The Intrepid GTP race car was commissioned by Jim Miller and built by Bob Riley, of Riley and Scott fame. The goal was create a competitive car that could race and win in the highly competitive IMSA GTP Championship. Riley began with drawings produced a few years prior that had conventional lines, high downforce, and a carbon-fiber chassis. The downforce was so great that it could generate nearly five times its own weight of 1,850 pounds. The design called for side-pods which also acted as bodywork sidemembers.
It was an expensive car, costing around five times the amount Miller had originally intended.
Miller had hoped to power the car with a Judd-prepared V10 engine but a 6.5-liter Chevrolet V8 engine modified by Katech was installed. After reviewing the IMSA weight rules, the team opted for the Chevy V8 and its 800 horspeower offering. Tpo speed was in the neighborhood of 178 mph. This immediately gave the Intrepid a disadvantage as other cars in the league, such as the Jaguar XJR-10, produced upwards of 1100 horsepower and exceeding 212MPH. Even though 800 horsepower is a lot of power, it was not enough to overcome the amount of downforce and drag produced by the car.
The car was ready for testing in early 1991 and was brought to Arizona and to the Firebird Raceway. The testing session went well and the car provide it was a capable machine and very fast through the corners. It could register 3.5Gs in the corner but on the straight streches its top speed was hindered by its drag.
A month later, in March of 1991, the car made its racing debut at West Palm Beach where it placed second behind the Jaguar XJR-10. The Intrepid was piloted by Wayne Taylor and was able to edge out the more powerful Nissan NPTI-90 which had 1100 hp at its disposal. Taylor had set the fastest lap of the race.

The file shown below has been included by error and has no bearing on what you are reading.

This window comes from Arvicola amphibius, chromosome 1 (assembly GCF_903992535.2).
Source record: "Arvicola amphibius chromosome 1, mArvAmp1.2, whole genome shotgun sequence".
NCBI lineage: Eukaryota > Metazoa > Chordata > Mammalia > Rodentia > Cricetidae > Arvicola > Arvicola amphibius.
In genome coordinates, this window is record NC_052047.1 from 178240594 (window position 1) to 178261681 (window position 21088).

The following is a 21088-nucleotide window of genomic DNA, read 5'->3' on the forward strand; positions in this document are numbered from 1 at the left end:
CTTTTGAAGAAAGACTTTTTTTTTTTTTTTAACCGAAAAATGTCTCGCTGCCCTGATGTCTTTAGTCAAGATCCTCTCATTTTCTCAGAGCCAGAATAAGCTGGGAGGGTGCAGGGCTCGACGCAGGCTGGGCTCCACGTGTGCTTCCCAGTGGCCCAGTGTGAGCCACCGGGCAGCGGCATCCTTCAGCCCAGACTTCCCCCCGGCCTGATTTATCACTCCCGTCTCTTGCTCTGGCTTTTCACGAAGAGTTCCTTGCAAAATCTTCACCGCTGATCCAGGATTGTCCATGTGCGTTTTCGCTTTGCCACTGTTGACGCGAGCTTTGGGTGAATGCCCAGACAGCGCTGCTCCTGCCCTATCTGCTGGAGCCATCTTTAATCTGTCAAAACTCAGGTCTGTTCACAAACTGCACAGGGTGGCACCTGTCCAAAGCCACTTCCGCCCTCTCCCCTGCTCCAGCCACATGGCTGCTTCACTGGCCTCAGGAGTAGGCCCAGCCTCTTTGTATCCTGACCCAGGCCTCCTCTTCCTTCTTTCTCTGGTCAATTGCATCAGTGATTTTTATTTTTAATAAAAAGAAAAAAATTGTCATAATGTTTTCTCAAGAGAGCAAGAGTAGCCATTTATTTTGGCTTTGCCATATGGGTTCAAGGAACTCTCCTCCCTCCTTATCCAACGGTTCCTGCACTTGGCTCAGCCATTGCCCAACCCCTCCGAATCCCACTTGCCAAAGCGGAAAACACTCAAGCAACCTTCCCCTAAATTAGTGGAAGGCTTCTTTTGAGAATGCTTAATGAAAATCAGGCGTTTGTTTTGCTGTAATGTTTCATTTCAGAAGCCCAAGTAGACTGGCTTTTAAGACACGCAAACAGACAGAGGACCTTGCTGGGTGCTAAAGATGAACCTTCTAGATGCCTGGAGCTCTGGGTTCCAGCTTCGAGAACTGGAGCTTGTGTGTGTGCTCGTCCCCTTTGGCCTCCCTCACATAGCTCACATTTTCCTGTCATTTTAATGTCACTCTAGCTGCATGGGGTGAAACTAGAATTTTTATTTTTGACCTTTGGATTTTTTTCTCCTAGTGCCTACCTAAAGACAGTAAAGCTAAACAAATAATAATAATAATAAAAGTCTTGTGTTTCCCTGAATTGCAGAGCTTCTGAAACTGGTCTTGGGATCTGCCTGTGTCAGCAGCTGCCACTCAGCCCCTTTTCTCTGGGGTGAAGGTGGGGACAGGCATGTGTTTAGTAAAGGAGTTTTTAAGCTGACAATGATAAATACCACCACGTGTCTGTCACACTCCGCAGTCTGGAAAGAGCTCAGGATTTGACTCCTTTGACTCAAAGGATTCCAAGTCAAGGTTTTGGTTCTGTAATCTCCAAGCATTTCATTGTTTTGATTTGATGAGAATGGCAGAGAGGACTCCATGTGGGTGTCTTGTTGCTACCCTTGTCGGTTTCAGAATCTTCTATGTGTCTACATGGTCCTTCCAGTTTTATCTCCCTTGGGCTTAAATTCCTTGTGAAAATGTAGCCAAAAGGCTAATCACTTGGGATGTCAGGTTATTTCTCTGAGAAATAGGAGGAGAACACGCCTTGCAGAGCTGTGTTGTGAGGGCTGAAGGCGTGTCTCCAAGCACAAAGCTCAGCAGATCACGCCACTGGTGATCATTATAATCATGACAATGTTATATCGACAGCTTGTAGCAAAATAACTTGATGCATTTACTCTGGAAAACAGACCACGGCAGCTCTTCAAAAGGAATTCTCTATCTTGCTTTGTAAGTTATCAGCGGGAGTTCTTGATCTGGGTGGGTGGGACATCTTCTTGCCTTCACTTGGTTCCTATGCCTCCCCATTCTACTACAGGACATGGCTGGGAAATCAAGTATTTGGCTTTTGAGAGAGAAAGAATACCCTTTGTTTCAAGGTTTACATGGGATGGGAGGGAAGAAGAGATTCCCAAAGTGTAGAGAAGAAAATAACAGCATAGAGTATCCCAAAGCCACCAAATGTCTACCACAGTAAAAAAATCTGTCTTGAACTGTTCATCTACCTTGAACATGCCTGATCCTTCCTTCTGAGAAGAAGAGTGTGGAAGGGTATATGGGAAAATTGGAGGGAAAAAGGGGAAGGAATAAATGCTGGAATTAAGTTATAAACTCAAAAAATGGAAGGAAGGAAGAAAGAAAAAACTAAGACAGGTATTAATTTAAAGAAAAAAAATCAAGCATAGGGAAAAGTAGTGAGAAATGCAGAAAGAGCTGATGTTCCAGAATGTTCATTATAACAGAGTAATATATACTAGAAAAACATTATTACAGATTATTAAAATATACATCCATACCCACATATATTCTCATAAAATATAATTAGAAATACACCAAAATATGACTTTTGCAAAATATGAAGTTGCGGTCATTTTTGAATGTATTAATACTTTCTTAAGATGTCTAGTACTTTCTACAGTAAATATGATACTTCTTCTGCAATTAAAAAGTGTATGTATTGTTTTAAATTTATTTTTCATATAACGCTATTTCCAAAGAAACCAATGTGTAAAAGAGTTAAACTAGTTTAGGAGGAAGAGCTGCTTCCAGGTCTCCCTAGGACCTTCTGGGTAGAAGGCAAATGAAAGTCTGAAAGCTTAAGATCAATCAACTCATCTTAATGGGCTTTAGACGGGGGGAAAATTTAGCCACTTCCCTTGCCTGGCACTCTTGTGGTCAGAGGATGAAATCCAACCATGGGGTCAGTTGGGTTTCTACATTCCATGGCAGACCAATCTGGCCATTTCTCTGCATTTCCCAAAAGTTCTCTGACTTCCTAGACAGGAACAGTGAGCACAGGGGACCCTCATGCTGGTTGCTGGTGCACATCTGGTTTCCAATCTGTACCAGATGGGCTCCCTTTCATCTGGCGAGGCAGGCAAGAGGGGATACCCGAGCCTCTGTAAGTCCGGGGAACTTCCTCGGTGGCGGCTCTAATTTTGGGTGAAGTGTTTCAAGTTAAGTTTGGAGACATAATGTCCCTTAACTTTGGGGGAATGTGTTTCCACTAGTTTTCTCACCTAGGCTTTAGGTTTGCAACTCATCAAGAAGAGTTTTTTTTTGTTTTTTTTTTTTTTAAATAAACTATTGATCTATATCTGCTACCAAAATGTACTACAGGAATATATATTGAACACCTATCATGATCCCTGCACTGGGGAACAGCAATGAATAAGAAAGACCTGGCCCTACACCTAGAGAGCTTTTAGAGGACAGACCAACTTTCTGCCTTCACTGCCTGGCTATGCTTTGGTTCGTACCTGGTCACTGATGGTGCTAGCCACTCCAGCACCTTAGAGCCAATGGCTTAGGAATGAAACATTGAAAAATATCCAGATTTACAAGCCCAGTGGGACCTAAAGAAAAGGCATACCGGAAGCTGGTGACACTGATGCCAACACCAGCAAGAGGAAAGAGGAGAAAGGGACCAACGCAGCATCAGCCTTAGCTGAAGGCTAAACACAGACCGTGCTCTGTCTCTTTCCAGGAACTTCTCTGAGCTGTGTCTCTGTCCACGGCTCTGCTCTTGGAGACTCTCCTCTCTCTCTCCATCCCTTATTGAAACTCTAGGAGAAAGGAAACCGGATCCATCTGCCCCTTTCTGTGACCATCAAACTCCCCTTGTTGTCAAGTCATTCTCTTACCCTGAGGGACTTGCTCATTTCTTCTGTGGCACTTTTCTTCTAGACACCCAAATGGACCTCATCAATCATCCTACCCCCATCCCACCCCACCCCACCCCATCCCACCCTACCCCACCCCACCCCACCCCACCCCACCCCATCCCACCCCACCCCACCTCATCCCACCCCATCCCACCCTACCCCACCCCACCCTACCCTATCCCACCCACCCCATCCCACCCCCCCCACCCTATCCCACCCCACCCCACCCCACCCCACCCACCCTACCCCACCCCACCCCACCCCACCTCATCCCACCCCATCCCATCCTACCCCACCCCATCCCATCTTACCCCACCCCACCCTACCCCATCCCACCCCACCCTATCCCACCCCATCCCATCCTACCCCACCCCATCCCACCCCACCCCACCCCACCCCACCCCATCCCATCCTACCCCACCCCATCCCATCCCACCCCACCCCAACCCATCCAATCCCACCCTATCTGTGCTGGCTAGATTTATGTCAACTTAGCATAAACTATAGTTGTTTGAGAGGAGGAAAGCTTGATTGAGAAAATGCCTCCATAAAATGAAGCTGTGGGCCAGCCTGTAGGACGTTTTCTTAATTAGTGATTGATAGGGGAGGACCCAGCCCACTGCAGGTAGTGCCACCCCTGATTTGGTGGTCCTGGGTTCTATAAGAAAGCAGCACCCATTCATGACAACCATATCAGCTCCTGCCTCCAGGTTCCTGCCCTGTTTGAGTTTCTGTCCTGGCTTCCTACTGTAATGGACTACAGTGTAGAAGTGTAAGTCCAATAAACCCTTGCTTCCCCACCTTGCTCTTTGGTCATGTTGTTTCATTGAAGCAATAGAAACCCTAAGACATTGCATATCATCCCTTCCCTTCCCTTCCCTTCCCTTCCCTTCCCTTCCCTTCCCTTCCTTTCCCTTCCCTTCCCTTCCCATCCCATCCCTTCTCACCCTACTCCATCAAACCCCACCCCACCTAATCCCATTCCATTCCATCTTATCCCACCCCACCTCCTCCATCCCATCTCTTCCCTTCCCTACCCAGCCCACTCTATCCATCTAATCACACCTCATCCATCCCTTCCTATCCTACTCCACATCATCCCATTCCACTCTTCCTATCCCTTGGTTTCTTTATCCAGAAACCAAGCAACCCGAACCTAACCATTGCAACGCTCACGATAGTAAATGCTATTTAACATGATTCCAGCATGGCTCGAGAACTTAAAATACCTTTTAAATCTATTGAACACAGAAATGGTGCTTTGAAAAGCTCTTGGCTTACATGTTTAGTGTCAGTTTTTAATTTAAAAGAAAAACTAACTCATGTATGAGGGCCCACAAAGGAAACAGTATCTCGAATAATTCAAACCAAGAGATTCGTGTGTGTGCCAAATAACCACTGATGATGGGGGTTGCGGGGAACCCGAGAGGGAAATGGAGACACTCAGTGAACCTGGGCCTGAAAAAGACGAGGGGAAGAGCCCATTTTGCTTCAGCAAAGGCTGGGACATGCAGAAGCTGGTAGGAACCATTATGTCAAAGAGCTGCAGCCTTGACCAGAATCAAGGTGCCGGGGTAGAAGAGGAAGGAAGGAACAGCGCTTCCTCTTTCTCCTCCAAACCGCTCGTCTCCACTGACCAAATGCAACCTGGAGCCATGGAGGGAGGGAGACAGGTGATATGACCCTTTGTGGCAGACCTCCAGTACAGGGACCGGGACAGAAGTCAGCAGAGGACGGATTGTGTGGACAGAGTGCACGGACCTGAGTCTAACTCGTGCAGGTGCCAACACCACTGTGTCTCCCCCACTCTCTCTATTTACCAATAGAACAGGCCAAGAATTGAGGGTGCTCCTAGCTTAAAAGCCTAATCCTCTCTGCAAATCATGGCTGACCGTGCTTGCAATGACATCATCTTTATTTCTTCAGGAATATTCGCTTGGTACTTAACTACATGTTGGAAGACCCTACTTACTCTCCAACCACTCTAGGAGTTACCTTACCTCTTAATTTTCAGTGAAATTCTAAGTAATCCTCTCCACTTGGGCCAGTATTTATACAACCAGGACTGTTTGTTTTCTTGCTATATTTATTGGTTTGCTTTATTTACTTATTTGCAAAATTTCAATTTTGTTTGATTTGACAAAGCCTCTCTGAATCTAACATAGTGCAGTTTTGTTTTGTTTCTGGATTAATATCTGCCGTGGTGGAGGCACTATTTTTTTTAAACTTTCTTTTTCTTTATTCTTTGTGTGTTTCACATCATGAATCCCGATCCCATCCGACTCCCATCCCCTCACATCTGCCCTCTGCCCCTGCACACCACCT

Tommy Kendall raced his Intrepid for the first time at Lime Rock and was able to capture pole position. By doing so, he had also broken the lap record by an impressive 2.4 seconds. Kendall lead the race until an accident which involved a fellow team-member. The two cars would finish the race but in fourth and fifth position.
The next race on the schedule was at Mid-Ohio where Kendall and his teammate finished in second and third. In first was a Jaguar XJR-16.
In the next race, Tommy Kendall scored the first victory for the Intrepid car. Watkins Glen was next, but fortunes would change, as the Intrepid's right rear hub broke apart. In the process, Kendall broke both his legs and was sidelined for the rest of the season.
For the 1992 season, the Intrepid would chase Dan Gurney's lightweight Eagle-Toyotas. The best finish for the Intrepid was a second at Road Atlanta.
By the start of the 1993 season, a total of four Intrepids had been built to-date. The fourth car was built for Bruce-Barkelew and driven by Wayne Taylor. It caught fire at Miami but still finished in second. This would be its best finish as it was plaqued by a series of DNFs.By Daniel Vaughan | Sep 2008